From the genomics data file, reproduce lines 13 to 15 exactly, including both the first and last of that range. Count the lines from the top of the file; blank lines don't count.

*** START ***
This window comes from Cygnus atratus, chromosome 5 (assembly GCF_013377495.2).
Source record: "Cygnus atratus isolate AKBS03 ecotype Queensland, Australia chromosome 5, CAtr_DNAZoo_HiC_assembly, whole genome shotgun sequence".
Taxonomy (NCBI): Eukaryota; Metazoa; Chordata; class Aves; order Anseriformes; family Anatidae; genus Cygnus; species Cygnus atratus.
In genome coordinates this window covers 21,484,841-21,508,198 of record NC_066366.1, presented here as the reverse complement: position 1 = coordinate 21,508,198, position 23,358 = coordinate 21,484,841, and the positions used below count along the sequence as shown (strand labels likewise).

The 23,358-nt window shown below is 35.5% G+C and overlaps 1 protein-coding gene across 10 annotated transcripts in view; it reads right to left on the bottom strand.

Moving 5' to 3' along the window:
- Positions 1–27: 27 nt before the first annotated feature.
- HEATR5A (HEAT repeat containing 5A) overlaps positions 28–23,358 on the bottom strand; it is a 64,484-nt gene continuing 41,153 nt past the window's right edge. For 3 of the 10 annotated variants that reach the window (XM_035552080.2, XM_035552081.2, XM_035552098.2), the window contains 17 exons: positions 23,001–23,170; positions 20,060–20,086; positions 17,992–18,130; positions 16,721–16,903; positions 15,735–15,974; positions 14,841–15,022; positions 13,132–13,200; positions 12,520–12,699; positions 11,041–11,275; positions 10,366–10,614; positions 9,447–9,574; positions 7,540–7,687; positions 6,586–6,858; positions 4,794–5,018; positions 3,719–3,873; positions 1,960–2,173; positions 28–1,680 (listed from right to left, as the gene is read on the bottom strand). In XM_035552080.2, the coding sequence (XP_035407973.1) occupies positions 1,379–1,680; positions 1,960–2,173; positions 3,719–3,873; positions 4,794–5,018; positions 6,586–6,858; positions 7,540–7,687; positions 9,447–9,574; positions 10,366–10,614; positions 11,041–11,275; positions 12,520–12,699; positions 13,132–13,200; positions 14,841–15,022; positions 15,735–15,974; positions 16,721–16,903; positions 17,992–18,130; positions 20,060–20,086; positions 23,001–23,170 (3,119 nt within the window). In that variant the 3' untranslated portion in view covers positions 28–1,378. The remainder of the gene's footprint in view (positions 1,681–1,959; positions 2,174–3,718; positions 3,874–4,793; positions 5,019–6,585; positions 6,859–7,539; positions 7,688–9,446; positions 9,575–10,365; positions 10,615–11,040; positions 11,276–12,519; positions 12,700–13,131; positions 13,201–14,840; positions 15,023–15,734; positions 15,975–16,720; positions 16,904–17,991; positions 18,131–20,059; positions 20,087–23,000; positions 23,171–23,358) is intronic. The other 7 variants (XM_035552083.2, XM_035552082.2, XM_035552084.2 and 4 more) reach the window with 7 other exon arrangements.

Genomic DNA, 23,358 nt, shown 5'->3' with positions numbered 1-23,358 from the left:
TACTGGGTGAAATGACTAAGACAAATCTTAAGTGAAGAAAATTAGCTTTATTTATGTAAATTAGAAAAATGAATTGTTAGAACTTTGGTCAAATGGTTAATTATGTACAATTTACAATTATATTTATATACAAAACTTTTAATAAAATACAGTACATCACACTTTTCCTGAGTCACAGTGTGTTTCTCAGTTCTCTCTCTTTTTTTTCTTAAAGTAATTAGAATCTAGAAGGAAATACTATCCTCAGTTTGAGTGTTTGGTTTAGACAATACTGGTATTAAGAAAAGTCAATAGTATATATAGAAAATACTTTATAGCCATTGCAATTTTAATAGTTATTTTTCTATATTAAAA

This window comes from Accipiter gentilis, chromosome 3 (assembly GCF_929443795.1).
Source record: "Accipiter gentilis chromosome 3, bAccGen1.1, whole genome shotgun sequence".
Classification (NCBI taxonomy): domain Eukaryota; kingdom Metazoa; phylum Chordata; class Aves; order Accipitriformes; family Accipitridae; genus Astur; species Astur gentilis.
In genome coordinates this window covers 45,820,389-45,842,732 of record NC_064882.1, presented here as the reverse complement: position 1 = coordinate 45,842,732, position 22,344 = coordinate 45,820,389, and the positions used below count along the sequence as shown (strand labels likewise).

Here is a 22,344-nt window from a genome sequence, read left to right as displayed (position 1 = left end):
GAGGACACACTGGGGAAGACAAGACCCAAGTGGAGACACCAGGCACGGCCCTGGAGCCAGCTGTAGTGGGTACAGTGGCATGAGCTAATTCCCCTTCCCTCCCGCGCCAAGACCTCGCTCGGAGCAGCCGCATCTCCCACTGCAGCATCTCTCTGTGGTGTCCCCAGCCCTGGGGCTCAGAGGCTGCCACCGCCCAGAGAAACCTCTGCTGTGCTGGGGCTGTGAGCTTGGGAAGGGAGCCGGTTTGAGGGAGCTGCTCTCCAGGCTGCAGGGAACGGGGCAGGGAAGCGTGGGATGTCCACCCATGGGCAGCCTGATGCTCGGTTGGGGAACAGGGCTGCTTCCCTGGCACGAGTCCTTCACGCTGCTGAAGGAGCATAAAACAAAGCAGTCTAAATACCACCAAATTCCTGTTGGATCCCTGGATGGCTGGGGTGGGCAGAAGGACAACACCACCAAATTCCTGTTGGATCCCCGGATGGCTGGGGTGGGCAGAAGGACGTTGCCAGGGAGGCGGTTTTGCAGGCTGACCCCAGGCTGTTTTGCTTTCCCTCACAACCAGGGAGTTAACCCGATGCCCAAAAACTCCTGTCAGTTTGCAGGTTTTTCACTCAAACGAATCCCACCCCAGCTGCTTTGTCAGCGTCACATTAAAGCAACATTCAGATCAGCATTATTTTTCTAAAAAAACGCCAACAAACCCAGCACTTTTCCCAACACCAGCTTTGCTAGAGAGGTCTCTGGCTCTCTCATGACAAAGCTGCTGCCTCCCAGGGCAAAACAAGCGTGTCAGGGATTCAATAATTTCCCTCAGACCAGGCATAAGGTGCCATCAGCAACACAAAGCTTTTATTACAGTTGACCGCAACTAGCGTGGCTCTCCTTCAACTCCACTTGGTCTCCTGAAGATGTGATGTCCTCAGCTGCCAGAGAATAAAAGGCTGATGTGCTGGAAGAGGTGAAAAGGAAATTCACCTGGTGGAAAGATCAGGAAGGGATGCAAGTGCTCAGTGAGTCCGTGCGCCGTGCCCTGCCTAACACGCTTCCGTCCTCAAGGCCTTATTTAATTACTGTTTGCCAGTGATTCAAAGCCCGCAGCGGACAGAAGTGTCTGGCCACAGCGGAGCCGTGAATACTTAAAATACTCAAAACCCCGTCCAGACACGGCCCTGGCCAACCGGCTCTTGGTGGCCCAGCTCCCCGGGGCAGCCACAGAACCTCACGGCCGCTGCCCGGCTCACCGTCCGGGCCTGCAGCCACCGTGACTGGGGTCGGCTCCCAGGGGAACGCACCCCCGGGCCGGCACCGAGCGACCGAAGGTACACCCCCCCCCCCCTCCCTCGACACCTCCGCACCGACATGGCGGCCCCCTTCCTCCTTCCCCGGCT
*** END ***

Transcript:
Classification (NCBI taxonomy): domain Eukaryota; kingdom Metazoa; phylum Chordata; class Aves; order Accipitriformes; family Accipitridae; genus Astur; species Astur gentilis.
In genome coordinates this window covers 45,820,389-45,842,732 of record NC_064882.1, presented here as the reverse complement: position 1 = coordinate 45,842,732, position 22,344 = coordinate 45,820,389, and the positions used below count along the sequence as shown (strand labels likewise).

Here is a 22,344-nt window from a genome sequence, read left to right as displayed (position 1 = left end):